Orphanages: The Patengemeinschaft runs 10 of its own children’s homes and supports 10 orphanages run by others. Only when the children cannot stay with their families, do we take the children into the orphanages, as the need is too great, or the circumstances are too precarious. This has to be approved by the local social authorities, with whom we maintain good contact. Our orphanages are of an above-average standard and the children here receive comprehensive and loving care. The children have a regular daily routine, receive healthy meals, medical care and, most importantly, they attend school regularly. All children in these homes successfully complete school after either the 10th grade or the 12th grade. With only 30€ per month, a child can be comprehensively cared for here.

Family assistance: Many children remain in their families – mostly single mothers – and do not go to a children’s home. They are directly supported by our sponsors within the framework of family assistance. Often these small families live in incredibly poor accommodations. Nevertheless, the mothers try everything to send their children to school, to feed and clothe them. Through the reliable, financial support of the sponsors, the vicious circle of poverty is broken, and the families can lead a modest life in dignity.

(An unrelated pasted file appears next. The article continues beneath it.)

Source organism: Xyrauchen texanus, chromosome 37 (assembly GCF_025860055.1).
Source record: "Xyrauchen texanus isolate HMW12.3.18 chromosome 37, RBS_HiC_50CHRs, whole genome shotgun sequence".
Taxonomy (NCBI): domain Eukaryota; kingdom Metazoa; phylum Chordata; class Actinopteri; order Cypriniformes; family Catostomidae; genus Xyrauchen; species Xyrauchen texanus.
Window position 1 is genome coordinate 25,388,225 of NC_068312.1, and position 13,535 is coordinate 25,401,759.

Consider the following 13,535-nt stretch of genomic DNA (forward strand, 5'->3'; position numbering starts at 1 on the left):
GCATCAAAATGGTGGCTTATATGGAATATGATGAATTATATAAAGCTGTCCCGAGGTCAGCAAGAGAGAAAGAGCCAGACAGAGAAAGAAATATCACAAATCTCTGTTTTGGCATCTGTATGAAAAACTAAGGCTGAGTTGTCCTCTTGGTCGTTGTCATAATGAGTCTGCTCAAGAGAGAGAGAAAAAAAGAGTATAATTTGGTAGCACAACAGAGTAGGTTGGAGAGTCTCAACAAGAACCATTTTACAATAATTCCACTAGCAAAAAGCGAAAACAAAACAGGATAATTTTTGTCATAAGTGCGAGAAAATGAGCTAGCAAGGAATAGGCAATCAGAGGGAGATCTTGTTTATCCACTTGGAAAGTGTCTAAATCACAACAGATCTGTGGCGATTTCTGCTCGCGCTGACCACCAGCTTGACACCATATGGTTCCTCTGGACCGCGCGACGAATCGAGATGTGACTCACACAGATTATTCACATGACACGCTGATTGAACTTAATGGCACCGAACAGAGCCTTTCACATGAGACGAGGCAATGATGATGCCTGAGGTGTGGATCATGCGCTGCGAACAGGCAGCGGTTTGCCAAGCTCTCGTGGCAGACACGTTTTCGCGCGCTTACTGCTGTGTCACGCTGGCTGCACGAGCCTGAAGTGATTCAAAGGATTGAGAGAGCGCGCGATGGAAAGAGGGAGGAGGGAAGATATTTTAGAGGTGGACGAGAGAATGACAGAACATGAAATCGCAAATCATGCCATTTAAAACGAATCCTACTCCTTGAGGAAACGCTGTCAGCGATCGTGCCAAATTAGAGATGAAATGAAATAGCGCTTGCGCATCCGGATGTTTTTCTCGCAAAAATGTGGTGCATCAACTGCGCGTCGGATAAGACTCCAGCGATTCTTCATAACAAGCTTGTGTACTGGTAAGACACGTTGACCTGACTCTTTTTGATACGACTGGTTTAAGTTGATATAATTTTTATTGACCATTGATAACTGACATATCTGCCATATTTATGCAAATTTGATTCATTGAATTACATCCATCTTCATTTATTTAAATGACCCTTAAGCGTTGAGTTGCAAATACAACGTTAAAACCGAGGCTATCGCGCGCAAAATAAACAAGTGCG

A small contribution – by our standards – can provide lasting help.

Before being accepted into the aid program, the families are always being visited at home. The visits to the huts and homes of the families give a direct, very real insight into the circumstances in which the poor part of the Indian population lives. With only 35€ per month, a single mother with one child can make a modest living and send her child to school regularly. For each additional child, we ask for an additional 5€.

Education assistance: Our assistance program for young people in education is growing steadily. In most cases, loyal sponsors continue to accompany children through their education after graduation, but we are also receiving more and more requests for educational assistance from outside sources. With continuous and reliable help, the young people can complete their studies or training and start a successful life. Otherwise, they would have to take a job right after school to support the family. Without a vocational qualification, the young people have no chance in the already highly competitive job market in India. You can either take over a personal sponsorship or help with a regular or one-time contribution to our education fund.